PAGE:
Manchester building, Hebrew University of Jerusalem, (Room 209)
The Danzer problem and a solution to a related problem of Gowers
Is there a point set Y in R^d, and C>0, such that every convex
set of volume 1 contains at least one point of Y and at most C? This
discrete geometry problem was posed by Gowers in 2000, and it is a special
case of an open problem posed by Danzer in 1965. I will present two proofs
that answers Gowers' question with a NO. The first approach is dynamical;
we introduce a dynamical system and classify its minimal subsystems. This
classification in particular yields the negative answer to Gowers'
Title: Local limit theorem for certain ballistic random walks in random
Abstract: We study the model of random walks in random environments in
dimension four and higher under Sznitman's ballisticity condition (T').
We prove a version of a local Central Limit Theorem for the model and also
the existence of an equivalent measure which is invariant with respect
to the point of view of the particle. This is a joint work with Noam Berger
and Moran Cohen.
(joint work with Françoise Dal'Bo and Andrea Sambusetti) Given a finitely generated group G acting properly on a metric space X, the exponential growth rate of G with respect to X measures "how big" the orbits of G are. If H is a subgroup of G, its exponential growth rate is bounded above by the one of G. In this work we are interested in the following question: what can we say if H and G have the same exponential growth rate? This problem has both a combinatorial and a geometric origin.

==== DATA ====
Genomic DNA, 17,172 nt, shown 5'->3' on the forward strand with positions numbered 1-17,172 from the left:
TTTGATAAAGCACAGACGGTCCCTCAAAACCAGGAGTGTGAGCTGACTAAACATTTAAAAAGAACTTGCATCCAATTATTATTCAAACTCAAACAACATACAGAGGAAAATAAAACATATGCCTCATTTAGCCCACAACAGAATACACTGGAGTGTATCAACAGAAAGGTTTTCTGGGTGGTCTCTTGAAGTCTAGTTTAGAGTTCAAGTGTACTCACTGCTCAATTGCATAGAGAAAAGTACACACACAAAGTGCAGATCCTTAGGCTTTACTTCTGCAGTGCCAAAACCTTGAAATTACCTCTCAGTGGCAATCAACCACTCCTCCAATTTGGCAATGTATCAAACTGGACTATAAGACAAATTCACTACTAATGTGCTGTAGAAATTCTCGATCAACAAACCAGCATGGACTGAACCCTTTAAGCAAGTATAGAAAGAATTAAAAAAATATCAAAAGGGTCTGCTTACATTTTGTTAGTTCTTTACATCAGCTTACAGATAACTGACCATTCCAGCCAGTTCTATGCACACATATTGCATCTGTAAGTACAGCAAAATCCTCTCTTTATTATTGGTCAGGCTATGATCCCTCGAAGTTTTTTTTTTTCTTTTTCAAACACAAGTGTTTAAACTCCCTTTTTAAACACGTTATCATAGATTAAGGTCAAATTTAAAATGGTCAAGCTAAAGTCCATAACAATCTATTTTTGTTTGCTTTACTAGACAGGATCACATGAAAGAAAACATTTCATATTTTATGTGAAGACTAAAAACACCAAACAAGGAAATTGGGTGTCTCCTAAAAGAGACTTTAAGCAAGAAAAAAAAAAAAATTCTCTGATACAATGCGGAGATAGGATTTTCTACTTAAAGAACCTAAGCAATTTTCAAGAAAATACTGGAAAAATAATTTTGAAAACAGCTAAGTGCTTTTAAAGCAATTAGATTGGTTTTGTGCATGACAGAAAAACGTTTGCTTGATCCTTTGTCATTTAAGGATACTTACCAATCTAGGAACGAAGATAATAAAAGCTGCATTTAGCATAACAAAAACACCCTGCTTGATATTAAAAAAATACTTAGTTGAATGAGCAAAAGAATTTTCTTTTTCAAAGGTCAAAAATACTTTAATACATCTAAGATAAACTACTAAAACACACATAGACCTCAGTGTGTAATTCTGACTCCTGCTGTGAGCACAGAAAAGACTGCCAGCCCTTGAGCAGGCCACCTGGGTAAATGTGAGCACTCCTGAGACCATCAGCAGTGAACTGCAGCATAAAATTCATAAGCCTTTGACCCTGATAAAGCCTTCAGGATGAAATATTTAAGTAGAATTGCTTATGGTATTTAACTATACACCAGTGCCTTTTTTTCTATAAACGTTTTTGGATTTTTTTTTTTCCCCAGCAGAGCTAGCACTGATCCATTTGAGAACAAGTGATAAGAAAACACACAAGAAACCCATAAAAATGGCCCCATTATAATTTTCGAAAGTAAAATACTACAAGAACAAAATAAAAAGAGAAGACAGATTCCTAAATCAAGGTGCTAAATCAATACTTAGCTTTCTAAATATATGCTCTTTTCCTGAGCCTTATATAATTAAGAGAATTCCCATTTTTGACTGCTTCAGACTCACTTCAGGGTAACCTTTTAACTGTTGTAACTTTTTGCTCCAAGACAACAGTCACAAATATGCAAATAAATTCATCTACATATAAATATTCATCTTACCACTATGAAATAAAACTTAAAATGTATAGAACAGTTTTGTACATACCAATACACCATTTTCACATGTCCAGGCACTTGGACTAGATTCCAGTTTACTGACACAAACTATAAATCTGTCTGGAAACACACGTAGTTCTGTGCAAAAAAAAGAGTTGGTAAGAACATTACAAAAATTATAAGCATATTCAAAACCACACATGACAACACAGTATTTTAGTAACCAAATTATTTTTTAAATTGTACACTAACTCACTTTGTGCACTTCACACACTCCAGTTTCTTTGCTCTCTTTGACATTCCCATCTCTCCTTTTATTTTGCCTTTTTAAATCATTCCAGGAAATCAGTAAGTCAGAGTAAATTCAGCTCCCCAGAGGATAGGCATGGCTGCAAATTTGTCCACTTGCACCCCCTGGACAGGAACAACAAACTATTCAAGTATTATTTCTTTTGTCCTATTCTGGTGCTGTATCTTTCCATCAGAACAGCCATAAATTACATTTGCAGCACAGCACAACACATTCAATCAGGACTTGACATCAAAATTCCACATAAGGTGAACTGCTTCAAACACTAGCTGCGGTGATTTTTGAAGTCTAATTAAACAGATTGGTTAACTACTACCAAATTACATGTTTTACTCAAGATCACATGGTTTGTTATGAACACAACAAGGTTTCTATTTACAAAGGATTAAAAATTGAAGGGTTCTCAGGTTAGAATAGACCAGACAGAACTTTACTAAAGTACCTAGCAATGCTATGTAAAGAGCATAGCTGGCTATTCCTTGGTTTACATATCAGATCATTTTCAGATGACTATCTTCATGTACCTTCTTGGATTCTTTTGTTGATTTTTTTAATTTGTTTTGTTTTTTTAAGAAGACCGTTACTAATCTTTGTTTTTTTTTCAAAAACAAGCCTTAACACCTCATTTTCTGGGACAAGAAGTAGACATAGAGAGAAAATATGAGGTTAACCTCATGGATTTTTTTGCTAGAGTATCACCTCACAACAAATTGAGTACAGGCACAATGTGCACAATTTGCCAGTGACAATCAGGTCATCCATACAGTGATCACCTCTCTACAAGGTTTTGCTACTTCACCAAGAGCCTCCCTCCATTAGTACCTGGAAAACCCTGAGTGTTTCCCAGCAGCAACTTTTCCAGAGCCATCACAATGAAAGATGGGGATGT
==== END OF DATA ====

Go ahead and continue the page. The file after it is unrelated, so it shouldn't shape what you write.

Abstract: A permutation representation of a group G is called highly transitive if it is transitive on k-tuples of points for every k. Until just a few years ago groups admitting such permutation representations were thought of as rare. I will focus on three rather recent papers: G-Garion, Hall-Osin, Gelander-G-Meiri (in preparation) showing that such groups are in fact very common.
For a given deterministic measure we construct a random measure on the Brownian path that has expectation the given measure. For the construction we introduce the concept of weak convergence of random measures in probability. The machinery can be extended to more general sets than Brownian path.
To a linear differential equation on the projective line with finitely many points of singularities, is associated a monodromy group; when the singularities are "reguar singular", then the monodromy group gives more or less complete information about the (asymptotics of the ) solutions.
The cases of interest are the hypergeometric differential equations, and there is much recent work in this area, centred around a question of Peter Sarnak on the arithmeticity/thin-ness of these monodromy groups. I give a survey of these recent results.